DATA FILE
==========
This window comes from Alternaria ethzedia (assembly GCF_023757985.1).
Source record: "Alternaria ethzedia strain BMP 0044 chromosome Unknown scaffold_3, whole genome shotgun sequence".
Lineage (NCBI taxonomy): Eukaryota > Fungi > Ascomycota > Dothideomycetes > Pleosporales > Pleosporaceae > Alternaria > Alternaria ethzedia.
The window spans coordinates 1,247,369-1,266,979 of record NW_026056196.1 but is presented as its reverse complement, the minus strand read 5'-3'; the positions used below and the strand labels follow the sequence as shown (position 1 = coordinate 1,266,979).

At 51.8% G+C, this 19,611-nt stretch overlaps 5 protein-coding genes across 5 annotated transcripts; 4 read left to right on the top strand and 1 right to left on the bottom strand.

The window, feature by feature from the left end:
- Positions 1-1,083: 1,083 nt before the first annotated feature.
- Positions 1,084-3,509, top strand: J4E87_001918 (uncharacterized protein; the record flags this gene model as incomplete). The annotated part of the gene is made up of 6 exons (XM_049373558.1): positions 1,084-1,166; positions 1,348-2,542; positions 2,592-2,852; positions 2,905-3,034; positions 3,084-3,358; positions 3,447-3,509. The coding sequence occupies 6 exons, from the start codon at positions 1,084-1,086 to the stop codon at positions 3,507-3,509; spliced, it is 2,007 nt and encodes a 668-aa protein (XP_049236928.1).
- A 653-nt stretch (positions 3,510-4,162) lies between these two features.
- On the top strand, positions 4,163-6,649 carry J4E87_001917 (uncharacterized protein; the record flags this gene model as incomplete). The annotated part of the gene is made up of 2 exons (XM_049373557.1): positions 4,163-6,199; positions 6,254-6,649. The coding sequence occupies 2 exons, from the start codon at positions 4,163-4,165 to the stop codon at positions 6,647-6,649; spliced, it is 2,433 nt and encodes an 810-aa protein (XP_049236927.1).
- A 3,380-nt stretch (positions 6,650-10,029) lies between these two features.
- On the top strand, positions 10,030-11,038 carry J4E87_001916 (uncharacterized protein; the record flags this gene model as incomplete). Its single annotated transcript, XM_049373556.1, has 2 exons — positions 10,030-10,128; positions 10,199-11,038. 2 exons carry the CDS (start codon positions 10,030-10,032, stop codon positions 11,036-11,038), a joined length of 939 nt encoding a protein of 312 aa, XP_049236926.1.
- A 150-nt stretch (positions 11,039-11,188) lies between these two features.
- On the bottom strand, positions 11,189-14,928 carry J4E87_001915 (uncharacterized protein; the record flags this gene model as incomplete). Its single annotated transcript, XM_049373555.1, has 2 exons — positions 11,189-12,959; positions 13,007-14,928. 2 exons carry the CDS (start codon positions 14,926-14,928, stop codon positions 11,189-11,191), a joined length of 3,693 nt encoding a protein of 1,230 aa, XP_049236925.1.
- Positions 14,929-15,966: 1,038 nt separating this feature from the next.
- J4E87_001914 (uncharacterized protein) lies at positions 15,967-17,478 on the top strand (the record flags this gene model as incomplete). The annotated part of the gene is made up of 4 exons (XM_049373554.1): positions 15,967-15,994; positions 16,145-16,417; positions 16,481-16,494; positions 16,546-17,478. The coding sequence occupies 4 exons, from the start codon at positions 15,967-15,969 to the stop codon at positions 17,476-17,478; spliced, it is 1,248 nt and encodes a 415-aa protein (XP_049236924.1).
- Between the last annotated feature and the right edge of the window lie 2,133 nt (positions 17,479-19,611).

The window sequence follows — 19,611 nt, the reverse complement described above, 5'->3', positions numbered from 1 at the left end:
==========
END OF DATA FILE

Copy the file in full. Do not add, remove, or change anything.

This window comes from Alternaria ethzedia (assembly GCF_023757985.1).
Source record: "Alternaria ethzedia strain BMP 0044 chromosome Unknown scaffold_3, whole genome shotgun sequence".
Lineage (NCBI taxonomy): Eukaryota > Fungi > Ascomycota > Dothideomycetes > Pleosporales > Pleosporaceae > Alternaria > Alternaria ethzedia.
The window spans coordinates 1,247,369-1,266,979 of record NW_026056196.1 but is presented as its reverse complement, the minus strand read 5'-3'; the positions used below and the strand labels follow the sequence as shown (position 1 = coordinate 1,266,979).

At 51.8% G+C, this 19,611-nt stretch overlaps 5 protein-coding genes across 5 annotated transcripts; 4 read left to right on the top strand and 1 right to left on the bottom strand.

The window, feature by feature from the left end:
- Positions 1-1,083: 1,083 nt before the first annotated feature.
- Positions 1,084-3,509, top strand: J4E87_001918 (uncharacterized protein; the record flags this gene model as incomplete). The annotated part of the gene is made up of 6 exons (XM_049373558.1): positions 1,084-1,166; positions 1,348-2,542; positions 2,592-2,852; positions 2,905-3,034; positions 3,084-3,358; positions 3,447-3,509. The coding sequence occupies 6 exons, from the start codon at positions 1,084-1,086 to the stop codon at positions 3,507-3,509; spliced, it is 2,007 nt and encodes a 668-aa protein (XP_049236928.1).
- A 653-nt stretch (positions 3,510-4,162) lies between these two features.
- On the top strand, positions 4,163-6,649 carry J4E87_001917 (uncharacterized protein; the record flags this gene model as incomplete). The annotated part of the gene is made up of 2 exons (XM_049373557.1): positions 4,163-6,199; positions 6,254-6,649. The coding sequence occupies 2 exons, from the start codon at positions 4,163-4,165 to the stop codon at positions 6,647-6,649; spliced, it is 2,433 nt and encodes an 810-aa protein (XP_049236927.1).
- A 3,380-nt stretch (positions 6,650-10,029) lies between these two features.
- On the top strand, positions 10,030-11,038 carry J4E87_001916 (uncharacterized protein; the record flags this gene model as incomplete). Its single annotated transcript, XM_049373556.1, has 2 exons — positions 10,030-10,128; positions 10,199-11,038. 2 exons carry the CDS (start codon positions 10,030-10,032, stop codon positions 11,036-11,038), a joined length of 939 nt encoding a protein of 312 aa, XP_049236926.1.
- A 150-nt stretch (positions 11,039-11,188) lies between these two features.
- On the bottom strand, positions 11,189-14,928 carry J4E87_001915 (uncharacterized protein; the record flags this gene model as incomplete). Its single annotated transcript, XM_049373555.1, has 2 exons — positions 11,189-12,959; positions 13,007-14,928. 2 exons carry the CDS (start codon positions 14,926-14,928, stop codon positions 11,189-11,191), a joined length of 3,693 nt encoding a protein of 1,230 aa, XP_049236925.1.
- Positions 14,929-15,966: 1,038 nt separating this feature from the next.
- J4E87_001914 (uncharacterized protein) lies at positions 15,967-17,478 on the top strand (the record flags this gene model as incomplete). The annotated part of the gene is made up of 4 exons (XM_049373554.1): positions 15,967-15,994; positions 16,145-16,417; positions 16,481-16,494; positions 16,546-17,478. The coding sequence occupies 4 exons, from the start codon at positions 15,967-15,969 to the stop codon at positions 17,476-17,478; spliced, it is 1,248 nt and encodes a 415-aa protein (XP_049236924.1).
- Between the last annotated feature and the right edge of the window lie 2,133 nt (positions 17,479-19,611).

The window sequence follows — 19,611 nt, the reverse complement described above, 5'->3', positions numbered from 1 at the left end: